New York Philharmonic Plays Bernstein's "On the Waterfront"
CMJ Music Marathon: A Night at Webster Hall

CMJ Music Marathon: A Night at Rockwood Music Hall

by Steven Pisano

20151013-DSC_2505 (All photographs by Steven Pisano.)

The annual CMJ Music Marathon was in town last week for five days and nights of almost nonstop music in clubs around lower Manhattan and Brooklyn, showcasing a rainbow of music genres including everything from female rap, to K-pop, to Aussie folk, to jangly British shoe-gaze, to... well, you name it, somebody, somewhere, was probably performing it.

There are two approaches to covering such a musical glut. The first is to be promiscuous, wandering club to club. The second is to be monogamous, picking one venue, then sitting back and seeing what comes along on stage.

On the Marathon’s opening night, I chose to go steady with Rockwood Music Hall, mostly because they have three separate stages. First up were the Walking Sticks, from Washington, DC. On their recordings, they have a dreamy synth sound (ok, I’ll say it—they sound like the background music in a hotel breakfast room), but live, they had genuine zest.

Next door were four lads from just south of Liverpool. No, not those four lads, but a group called Hooten Tennis Club. They performed as part of WFUV’s yearly live radio broadcast (you can hear an archived recording here). It’s hard not to fall in love with a band with song titles like "Something Much Quicker Than Anyone but Jennifer Could Ever Imagine." Their songs are observational about the smaller, mundane aspects of life. No big anthems, no overt love songs, just sly, poetic musings, often told as stories, and I found them very appealing.

Marco FosterDownstairs on Stage Three, Marco Foster, a singer and guitar player performed in an almost empty room, accompanied by a piano player in the corner. He sang mostly covers, mimicking originals by Al Green, Marvin Gaye, James Taylor, and others. To me, he just tried too hard.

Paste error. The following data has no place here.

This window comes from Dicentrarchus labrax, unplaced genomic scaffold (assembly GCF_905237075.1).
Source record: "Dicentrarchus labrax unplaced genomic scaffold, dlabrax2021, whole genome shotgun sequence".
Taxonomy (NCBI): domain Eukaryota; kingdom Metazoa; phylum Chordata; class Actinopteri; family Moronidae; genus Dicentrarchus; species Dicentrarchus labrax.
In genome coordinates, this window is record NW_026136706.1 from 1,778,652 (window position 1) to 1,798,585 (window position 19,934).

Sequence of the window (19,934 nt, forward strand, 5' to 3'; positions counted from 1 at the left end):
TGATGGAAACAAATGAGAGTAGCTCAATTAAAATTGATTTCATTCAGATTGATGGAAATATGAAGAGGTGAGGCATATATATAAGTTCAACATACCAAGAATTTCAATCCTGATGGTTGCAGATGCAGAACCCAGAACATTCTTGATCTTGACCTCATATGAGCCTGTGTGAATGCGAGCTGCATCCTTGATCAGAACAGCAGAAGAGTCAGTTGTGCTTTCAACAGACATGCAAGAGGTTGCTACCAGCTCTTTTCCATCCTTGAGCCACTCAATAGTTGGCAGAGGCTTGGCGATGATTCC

Oh Pep!During the changeover between sets, the room’s tables filled to capacity, and next up was a bright, refreshing group from Australia called Oh Pep! (named after its leaders, Olivia Hally and Pepita Emmerichs). They met while in school when both were fans of Paul Kelly, one of Australia’s biggest stars. Oh Pep! is thoughtful folk music, with guitar and mandolin. They greeted the audience with: “Thank you all for coming out tonight. We actually don’t know all of you…which is kind of exciting.”

That was a wry bit of truth about most of the almost 1000 bands that played CMJ—the people in their audiences were primarily friends and family, not paying patrons, or even music professionals. It sometimes made me wonder why some of these bands actually play such a sprawling festival, since the chances of being “found” are small.

Christopher Paul StellingFollowing Oh Pep!, singer/songwriter Christopher Paul Stelling expressed more promising sentiments when he pridefully said: “This has been a great year. I put out an album on my favorite label. I got engaged to my best girl. And I didn’t need to work a whole lot of shitty jobs and got to just play music.”

Stelling has been named by Rolling Stone as a rising talent to watch. He writes very intense, soulful songs that have some of the pain of country, some of the hopefulness of folk, and some of the grit of rock. He's also a heck of a guitar player. But I kept thinking he definitely needs a new guitar. His current instrument (a vintage 1964 Gibson) looks like a thrift shop find and is literally held together with several straps of tape. His initials and other doodles are scratched into the sound board like graffiti in a bathroom stall.

At the end of the set--and no surprise considering how fiercely he plays that guitar--one of his nylon strings snapped. Stelling adroitly replaced it like a fly fisherman tying a new lure. But the new string popped too, and his 45 minutes of allotted time was almost at an end. So he cursed a little sotto voce, then said, sorry, he couldn’t play the song he intended to sing, without that string. But then he did. And listening to that song, the woman in front of me wept.


More photographs can be found here.